ICA – In the house where for decades she has bottled pisco, the grape brandy of South America's Pacific coast, Rosa Grados has thousands of stored liters that she has not sold because of the coronavirus pandemic.
“You wait a year to get to the moment of distillation and when you are at the door, everything is cut,” said Grados, whose brand “Cholo Matías” is one of the most recognized in Peru and in 2008 was presented as a gift to 21 presidents of the Asia-Pacific Economic Cooperation forum held in Lima.
Like Grados, more than 500 pisco producers in Peru have seen their sales drop by more than 50% during the pandemic and the grape fields of thousands of farmers have been ruined by late harvests due to mandatory closures of more than 100 days that were imposed to slow the virus.
“Some could not harvest anything and those who were able to harvest received such a low price that it did not cover their expenses,” 58-year-old Grados told a team from The Associated Press as she walked among dry vines in the southern coastal Ica valley of Peru.
People have been planting grapes in the Ica valley since the 16th century, tending vineyards in an area south of Lima up to the Pacific coastline. The area enjoys year-round sunshine and, according to the farmers, produces grapes with high sugar content and low acidity, the key combination for a good pisco.
But that’s of no value these days to thousands of small farmers in the valley like Juan Tasayco, who says 2020 is the “most chaotic” and uncertain year of his life. He was unable to harvest the 11 hectares (27 acres) of grapes he planted in time and lost his entire investment of $20,000.
“The grapes have stayed in the field, the bunches have stuck to the plant,” said 60-year-old Tasayco, waving away mosquitoes around his face. The farmer said that he witnessed how some farmers also sold the grapes at 14 cents a kilo, a very low price, while others made pisco to avoid losing the entire year’s harvest to rot.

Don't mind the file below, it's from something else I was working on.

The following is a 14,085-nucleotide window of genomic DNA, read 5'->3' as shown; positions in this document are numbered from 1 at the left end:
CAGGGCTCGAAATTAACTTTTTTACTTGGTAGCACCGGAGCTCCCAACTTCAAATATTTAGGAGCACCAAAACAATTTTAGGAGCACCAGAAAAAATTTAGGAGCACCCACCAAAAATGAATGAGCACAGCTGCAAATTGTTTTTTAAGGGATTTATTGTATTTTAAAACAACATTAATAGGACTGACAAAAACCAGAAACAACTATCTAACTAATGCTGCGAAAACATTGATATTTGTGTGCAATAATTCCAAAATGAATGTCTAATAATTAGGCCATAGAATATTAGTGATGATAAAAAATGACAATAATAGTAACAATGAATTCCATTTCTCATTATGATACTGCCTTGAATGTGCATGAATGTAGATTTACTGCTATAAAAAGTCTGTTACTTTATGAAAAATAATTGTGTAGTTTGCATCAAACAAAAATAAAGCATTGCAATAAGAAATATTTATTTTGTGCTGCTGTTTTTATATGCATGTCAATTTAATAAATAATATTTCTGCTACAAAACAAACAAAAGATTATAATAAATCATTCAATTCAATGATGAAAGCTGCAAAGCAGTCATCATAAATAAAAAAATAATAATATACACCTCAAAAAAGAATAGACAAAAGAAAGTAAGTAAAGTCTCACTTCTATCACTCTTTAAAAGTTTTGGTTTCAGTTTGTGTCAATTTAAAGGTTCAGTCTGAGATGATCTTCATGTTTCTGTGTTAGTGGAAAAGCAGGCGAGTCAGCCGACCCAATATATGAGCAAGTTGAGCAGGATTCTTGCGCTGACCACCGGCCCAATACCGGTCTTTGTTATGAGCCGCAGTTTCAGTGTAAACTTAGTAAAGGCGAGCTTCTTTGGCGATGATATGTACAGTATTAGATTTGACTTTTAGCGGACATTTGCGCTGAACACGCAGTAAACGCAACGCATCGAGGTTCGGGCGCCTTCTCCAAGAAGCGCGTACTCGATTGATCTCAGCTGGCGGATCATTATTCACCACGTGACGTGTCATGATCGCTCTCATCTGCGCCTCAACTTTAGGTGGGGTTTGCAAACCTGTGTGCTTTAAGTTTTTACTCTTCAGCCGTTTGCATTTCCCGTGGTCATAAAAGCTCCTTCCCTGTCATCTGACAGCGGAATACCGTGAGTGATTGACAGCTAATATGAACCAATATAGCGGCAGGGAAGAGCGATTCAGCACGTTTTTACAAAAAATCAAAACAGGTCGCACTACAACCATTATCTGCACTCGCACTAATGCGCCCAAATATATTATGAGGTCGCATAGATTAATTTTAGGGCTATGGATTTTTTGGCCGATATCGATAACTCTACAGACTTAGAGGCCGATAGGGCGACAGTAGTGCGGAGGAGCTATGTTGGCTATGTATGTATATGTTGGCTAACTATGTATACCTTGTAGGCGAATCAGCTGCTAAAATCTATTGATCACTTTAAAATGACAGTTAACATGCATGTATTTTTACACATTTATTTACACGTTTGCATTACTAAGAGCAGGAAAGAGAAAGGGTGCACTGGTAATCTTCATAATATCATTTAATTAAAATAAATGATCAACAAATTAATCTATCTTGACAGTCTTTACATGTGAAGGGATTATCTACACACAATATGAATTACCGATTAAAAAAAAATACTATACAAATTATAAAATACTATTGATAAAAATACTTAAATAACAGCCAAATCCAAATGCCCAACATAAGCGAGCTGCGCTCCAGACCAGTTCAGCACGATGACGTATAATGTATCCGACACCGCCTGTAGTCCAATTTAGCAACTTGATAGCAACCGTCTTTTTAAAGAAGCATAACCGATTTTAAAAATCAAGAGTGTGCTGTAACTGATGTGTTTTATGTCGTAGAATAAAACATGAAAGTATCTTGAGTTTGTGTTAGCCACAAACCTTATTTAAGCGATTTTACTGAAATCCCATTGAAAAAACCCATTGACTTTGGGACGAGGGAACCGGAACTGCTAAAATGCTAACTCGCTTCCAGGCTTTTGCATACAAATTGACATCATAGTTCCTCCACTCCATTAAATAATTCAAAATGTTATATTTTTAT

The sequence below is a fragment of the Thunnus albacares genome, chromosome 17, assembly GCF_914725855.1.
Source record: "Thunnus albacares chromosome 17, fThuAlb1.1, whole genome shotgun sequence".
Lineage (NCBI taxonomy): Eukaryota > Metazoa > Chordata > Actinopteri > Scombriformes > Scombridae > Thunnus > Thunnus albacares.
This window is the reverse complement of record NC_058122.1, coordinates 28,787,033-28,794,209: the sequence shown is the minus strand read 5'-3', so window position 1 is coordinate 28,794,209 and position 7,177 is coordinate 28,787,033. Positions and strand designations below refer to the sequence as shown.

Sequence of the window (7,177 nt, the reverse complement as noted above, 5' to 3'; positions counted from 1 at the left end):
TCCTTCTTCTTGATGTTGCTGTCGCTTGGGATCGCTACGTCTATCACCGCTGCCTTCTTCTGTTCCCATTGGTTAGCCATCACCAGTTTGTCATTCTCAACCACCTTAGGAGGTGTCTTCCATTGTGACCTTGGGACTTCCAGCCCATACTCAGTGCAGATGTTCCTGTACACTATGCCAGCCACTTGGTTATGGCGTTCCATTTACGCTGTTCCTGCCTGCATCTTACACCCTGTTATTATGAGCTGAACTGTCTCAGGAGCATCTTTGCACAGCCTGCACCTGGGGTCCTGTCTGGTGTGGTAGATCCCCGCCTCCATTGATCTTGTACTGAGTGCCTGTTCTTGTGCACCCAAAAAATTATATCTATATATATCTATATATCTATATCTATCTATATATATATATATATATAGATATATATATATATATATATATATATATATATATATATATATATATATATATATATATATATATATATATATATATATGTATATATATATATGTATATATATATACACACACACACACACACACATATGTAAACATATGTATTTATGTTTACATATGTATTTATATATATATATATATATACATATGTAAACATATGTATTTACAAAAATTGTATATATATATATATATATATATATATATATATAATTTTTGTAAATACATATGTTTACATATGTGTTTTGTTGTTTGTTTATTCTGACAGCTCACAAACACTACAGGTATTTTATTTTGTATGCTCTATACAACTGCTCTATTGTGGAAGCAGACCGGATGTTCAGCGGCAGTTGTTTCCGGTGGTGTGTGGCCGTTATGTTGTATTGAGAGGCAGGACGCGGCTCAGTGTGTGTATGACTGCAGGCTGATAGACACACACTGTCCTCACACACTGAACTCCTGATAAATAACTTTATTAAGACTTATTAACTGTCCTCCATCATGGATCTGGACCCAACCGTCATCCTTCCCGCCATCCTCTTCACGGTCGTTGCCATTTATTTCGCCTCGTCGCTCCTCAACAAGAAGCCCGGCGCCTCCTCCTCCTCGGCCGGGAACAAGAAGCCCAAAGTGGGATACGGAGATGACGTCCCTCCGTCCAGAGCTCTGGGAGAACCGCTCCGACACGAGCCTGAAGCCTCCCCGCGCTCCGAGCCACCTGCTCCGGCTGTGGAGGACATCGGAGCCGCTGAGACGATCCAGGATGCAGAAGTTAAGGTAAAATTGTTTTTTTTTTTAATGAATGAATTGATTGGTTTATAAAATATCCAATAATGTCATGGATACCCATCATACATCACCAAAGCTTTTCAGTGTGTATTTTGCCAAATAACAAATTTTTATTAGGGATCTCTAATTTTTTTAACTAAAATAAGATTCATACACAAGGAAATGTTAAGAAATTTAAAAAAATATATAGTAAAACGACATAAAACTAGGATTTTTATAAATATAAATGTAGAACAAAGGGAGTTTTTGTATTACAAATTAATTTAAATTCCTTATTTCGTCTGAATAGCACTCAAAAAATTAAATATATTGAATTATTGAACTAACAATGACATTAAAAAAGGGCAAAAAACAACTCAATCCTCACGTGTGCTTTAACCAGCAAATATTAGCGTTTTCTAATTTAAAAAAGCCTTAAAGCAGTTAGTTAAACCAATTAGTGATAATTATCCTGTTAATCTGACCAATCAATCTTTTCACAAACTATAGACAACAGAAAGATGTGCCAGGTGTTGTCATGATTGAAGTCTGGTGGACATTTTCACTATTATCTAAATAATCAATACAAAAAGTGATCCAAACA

Peru was the one of the first countries in Latin America to put its economic life on hold, closing its borders and beginning a lockdown that lasted months. The blow to pisco and the liquor business in general is harder than to other industries because the government still imposes stringent restrictions on bars, gatherings at restaurants, hotels and nightlife in general.
Pisco has been immersed for years in a fierce dispute between Peru and Chile over its origin. Dozens of countries recognize pisco as both Peruvian and Chilean in origin.
According to the Chilean Office for International Economic Relations, Chilean pisco exports decreased by 21% between January and June of this year, compared to the first half of 2019.
In Peru, Rafael Zacnich, manager of economic studies at the Foreign Trade Society, said pisco exports fell 55% in the first half of the year, compared to January-June 2019. That amounts to 400,000 fewer liters exported this year.
Pisco producers, who have their stocks in storage, hope to sell them when social events are reactivated. It’s a difficult situation because pisco is not a staple product but is linked to leisure and celebration, Zacnich said.
At the La Caravedo winery, which is more than three centuries old, pisco producer Johnny Schuler says the pandemic “has had a brutal effect” on sales. The winery that produces the famous Pisco Portón has not exported even 30% of what it did in 2019.
Schuler commented that in the first half of the year, orders stopped arriving from the United States, Italy and Spain, countries hit hard by the pandemic.
“2020 was finally going to be our magic year, but it was not like that,” he said while savoring a glass of his pisco made with Quebranta grape, a variety that he grows exclusively.
La Caravedo is producing ready-to-serve, pre-mixed drinks in six varieties that also include the well-known Pisco Sour - a local cocktail of pisco and lemon juice.
A similar reality is happening at the nearby Hacienda Tacama, whose vineyard dates back to 1540 and produces wines and piscos mentioned in the writing of Nobel laureate Mario Vargas Llosa.
Manager José Olaechea says the quarantine months “have been hard” but that they have not laid off staff amid a rise in national unemployment.
The company is now producing a lower-priced brand called Mulita.
“It is a pisco that's here to bear misery and help with problems,” Olaechea said.